View synonyms for waiver


[ wey-ver ]


  1. Law.
    1. an intentional relinquishment of some right, interest, or the like.
    2. an express or written statement of such relinquishment.
  2. Sports. an arrangement under which a professional player is released to become available to join a different team, which must then assume the player’s existing contract.


/ ˈweɪvə /


  1. the voluntary relinquishment, expressly or by implication, of some claim or right
  2. the act or an instance of relinquishing a claim or right
  3. a formal statement in writing of such relinquishment

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Word History and Origins

Origin of waiver1

First recorded in 1620–30; from Anglo-French weyver, noun use of weyver to waive; -er 3

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Word History and Origins

Origin of waiver1

C17: from Old Northern French weyver to relinquish, waive

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Example Sentences

San Diego County is no longer accepting applications from schools looking for a waiver to re-open for in-person education, as 10 News reported.

If Newsom doesn’t issue a waiver, officials at the Jewish Community Center say they will likely open anyway.

In an Atlanta Dream offseason with plenty of splashy additions, including fourth overall draft pick Chennedy Carter and standout guard Courtney Williams, the signing of Betnijah Laney off waivers did not register much reaction.

For Cajon Valley’s program to continue, the governor would need to provide a waiver.

The governor would have to provide a waiver from that requirement for Cajon Valley to continue operating on campus.

As of 2012, there are over 523,000 people across the country on Medicaid waiver lists; over 309,000 of those people have I/DD.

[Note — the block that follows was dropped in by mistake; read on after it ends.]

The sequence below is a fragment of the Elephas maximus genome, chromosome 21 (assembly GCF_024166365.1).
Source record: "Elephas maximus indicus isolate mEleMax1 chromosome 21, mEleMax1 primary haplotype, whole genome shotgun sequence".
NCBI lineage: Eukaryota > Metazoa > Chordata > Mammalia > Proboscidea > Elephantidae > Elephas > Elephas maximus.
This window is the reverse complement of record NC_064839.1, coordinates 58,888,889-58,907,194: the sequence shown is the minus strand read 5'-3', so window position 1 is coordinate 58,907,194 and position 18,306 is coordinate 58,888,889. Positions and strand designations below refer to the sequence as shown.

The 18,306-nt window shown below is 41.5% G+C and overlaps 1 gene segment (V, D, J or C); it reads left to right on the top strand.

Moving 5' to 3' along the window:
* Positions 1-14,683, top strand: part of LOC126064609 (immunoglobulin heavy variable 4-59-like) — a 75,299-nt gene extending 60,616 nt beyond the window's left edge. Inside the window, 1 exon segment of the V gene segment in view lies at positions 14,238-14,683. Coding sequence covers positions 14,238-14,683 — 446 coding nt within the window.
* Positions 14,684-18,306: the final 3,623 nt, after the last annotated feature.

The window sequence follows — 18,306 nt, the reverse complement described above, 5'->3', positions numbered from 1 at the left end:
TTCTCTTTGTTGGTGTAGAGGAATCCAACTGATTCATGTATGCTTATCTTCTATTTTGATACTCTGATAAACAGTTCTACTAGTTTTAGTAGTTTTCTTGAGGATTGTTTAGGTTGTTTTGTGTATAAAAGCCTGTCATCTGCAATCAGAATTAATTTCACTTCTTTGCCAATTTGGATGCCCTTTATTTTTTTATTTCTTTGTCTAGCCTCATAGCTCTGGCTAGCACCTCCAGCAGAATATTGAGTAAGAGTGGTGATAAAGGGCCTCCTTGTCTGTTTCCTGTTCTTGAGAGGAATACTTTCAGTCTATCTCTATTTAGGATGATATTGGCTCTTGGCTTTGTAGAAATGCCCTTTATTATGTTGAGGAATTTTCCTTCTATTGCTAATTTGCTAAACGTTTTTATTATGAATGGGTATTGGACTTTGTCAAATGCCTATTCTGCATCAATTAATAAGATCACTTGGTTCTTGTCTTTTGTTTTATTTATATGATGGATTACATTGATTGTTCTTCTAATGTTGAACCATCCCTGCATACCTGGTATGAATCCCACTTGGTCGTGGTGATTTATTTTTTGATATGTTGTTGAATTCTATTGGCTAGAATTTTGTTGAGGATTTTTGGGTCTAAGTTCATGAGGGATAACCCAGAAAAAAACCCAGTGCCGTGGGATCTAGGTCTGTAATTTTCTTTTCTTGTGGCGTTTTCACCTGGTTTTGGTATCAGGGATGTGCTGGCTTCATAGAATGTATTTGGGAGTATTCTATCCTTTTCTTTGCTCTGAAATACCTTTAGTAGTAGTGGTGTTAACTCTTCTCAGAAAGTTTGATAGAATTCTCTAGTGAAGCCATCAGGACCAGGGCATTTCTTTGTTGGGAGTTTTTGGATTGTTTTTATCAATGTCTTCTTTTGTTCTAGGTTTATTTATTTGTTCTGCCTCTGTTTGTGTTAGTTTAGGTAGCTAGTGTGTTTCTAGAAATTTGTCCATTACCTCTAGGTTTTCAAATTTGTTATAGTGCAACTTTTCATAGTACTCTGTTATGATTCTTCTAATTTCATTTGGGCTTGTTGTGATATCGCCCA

Because Medicaid is not required to cover HCBS, because a waiver is not an entitlement, there are long waits for waivers.

The waiver waitlists are long enough if you live in one state without moving.

To get into the Navy, Hunter needed a separate waiver on account of his prior drug use.

Such waiver programs are available in every state, but there are usually long waiting lists.

Many a question though arises, what action amounts to a waiver of notice.

Let him waiver or be uncertain in his decisions and woe is it to him.

So Soviet citizens who were relatives of American citizens could receive a waiver of these sanctions.

The Attorney General has from the beginning interpreted 243(g) as involving waiver power.

So I take it that, in your judgment after reviewing the file, you think that the waiver should have been granted?


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More About Waiver

What is a waiver?

A waiver is an intentional or agreed upon release of your rights, usually in the form of a written contract.

In the law, to waive your rights or interests is to purposely give them up. A waiver is this intentional giving up or the form that records your decision.

Example: All you have to do to enter is to sign this waiver and give us your pass.

Where does waiver come from?

The first records of the term waiver come from around 1620. It comes from the Anglo-French weyver. It combines waive, meaning “to give up” and the suffix er, which turns verbs into the doers of the verbs.

A person or organization that asks someone to sign a waiver is usually doing so to protect themselves legally. The signer is giving up rights or interests by signing, such as when your parents have to sign a waiver so you can play sports. If you are injured or harmed while playing, your parents give up the right to sue the sports organization.

You might also sign a waiver in order to use a web service or social media outlet. These waivers usually state that when you sign them, you give up your right to online privacy and allow your data to be collected.

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What are some synonyms for waiver?

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How is waiver used in real life?

Because waivers are usually a legal tool, the term is most often used in legal or official conversations.



Try using waiver!

Is waiver used correctly in the following sentence?

Before entering the laser game, you have to sign a waiver giving up your right to sue the company if you get hurt during the game.




waivedwaiver of premium